Am not a DBA, so far be it for me (a lowly Instructional Technologist) to disagree, however, I have observed first hand this much ... a MySQL server can be functioning just fine but it's NOT optimized. Before I ever ran tuner for the first time, there were no errors, just sometimes slow (hmmmmm). After running tuner and installing mtop (a MySQL top app), I've not seen any 'slow queries' (there are probably some still there, just haven't found them yet). But performance is acceptable and I've not had a MySQL daemon crash/crater, either (lucky me, huh?).
Uhhhh ... so your apache server is on RedHat and the backend dedicated DB box is on Windows? That's a strange mix and maybe why the DBA you asked concerning tuner (if you passed that along to them), choose to ignore. Tuner is Perl. Perl is not native to Windows. Adds to the complexity of something that is relatively easy/simple on Linux ... but that's my take, of course.
As far as those slow queries ... the new file system is strange ... files that are not linked in any course are eventually moved to the 'trashdir' and when 'empty trash' kicks in via cron those files are removed not only physically from the trashdir but also any references in the DB that point to them. Maybe when you had one of those crash episodes, files had been removed physically, but the DB never got updated or vice-versa.
Moodle DB determines when files are moved to the trashdir by a timestamp field - like the timecreated < '1367257651' you see in one of your examples.
From the looks of that query (the 40 building up) looks like all the files they refer to in the DB may not be found in filedir. The only way one can determine for sure is to x-reference them manually.
Here's one shown:
On your Apache server (which is Red Hat - thus Linux) as root user:
ls -l bd/b1/bdb1bc8e0f3766a2e531658d20c1b32688aab174
is the file there?
If so there should be a corresponding entry in the DB:
select contenthash from mdl_files where contenthash="bdb1bc8e0f3766a2e531658d20c1b32688aab174";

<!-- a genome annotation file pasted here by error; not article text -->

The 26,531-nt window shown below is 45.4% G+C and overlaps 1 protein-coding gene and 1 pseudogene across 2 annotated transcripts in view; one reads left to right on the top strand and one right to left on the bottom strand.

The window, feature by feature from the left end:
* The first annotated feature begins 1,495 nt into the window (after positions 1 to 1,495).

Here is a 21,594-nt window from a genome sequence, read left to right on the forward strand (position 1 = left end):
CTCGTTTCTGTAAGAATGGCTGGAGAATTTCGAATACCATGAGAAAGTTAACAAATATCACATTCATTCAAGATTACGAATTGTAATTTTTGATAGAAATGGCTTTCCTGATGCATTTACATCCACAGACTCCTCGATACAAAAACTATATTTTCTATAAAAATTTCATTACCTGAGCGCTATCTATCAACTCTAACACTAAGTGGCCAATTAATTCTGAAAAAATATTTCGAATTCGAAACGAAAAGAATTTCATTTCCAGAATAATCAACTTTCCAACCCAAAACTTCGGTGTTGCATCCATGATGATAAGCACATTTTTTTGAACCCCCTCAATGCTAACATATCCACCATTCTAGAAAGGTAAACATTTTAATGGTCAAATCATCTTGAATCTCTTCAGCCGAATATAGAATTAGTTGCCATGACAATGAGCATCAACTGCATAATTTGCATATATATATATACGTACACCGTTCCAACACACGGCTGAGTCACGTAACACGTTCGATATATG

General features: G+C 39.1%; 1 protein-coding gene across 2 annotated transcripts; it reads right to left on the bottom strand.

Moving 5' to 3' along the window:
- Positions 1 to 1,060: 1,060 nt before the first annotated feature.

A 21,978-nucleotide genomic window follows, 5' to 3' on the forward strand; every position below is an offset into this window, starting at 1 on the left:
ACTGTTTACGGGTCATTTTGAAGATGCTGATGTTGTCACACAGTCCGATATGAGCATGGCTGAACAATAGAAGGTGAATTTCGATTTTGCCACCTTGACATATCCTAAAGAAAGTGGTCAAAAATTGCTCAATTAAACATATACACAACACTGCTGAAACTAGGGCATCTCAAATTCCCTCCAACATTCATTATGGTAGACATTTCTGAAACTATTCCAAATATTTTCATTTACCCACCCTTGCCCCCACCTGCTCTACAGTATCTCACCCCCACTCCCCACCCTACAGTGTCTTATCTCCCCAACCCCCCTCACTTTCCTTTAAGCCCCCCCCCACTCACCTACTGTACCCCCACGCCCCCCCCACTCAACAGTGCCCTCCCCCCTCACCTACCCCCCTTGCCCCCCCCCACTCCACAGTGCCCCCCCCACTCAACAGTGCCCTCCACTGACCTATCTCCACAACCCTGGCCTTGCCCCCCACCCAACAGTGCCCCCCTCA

The only way I know to correct that issue is manually checking for the existence of a file. If not there, remove references in the DB for them.
Also have to ask this about the system since there is a mix of platform ... is /data a mount point or is it a partition on the drive where the apache server resides?
As root user on the RedHat Apache Server:
ls -ld data
Will tell ya.
In an efficient way to check for the existence of all files contained in the DB, have you DBA, dump a query of mdl_files table for 'contenthash' into a text file.
Then, on the RedHat Linux server, upload that text file to /data/moodledata/
Using that contenthash.txt file one can write a simple script to read each line of the text file, and search ./filedir/*/* for it's existence.
Using the one example we have: bdb1bc8e0f3766a2e531658d20c1b32688aab174
from /data/moodledata/ issue this command:
find ./filedir/ -name bdb1bc8e0f3766a2e531658d20c1b32688aab174
That should show location of the file
[root@sos moodle23data]# find ./filedir/*/* -name a5b4ffa9e9a17113765a1153a5fb58b35b85f615
and to see what is is:
file -b 'locationoffileshownabove'
as per example:
And what type of file it is:
[root@sos moodle23data]# file -b ./filedir/a5/b4/a5b4ffa9e9a17113765a1153a5fb58b35b85f615
Zip archive data, at least v2.0 to extract
If you get that text file:
for f in $(cat contenthashdump.txt);
echo "Checking: "; echo "$f"
find ./filedir/*/* -name "$f"
file -b ./filedir/*/*/"$f";
Obviously, if the find doesn't find the file -b won't work. ;) And, the dump will contain references to '.' and some other strange stuff that won't be found.
Am sure your DBA could so something similar to this to get a fairly clean contenthashdump.txt file:
mysql -host XXXX -u root -p moodleDB -e 'select contenthash from `mdl_files` where (`mimetype` not like "docume
nt/unknown" and `filepath` not like "%/tinyicon/%" and `filepath` not like "%/thumb/%" and `filename` not like ".") INT
O OUTFILE "/data/moodledata/filedir/contenthashdump.txt"'
That would be issued from the RedHat Linux server (assuming it might have mysql installed even if using the Windows box).
Also, the query above should be on ONE line ... not wrapped as portrayed in this posting.
Run a little scirpt similar to above which checks for existence of backup files. Out looks like:
Zip archive data, at least v2.0 to extract
if the file is found
and if not:
ERROR: cannot open `./filedir/6f/5f/6f5f10e4ba53abcae2bd59239582d724f4f3c910' (No such file or directory)
'spirit of sharing', Ken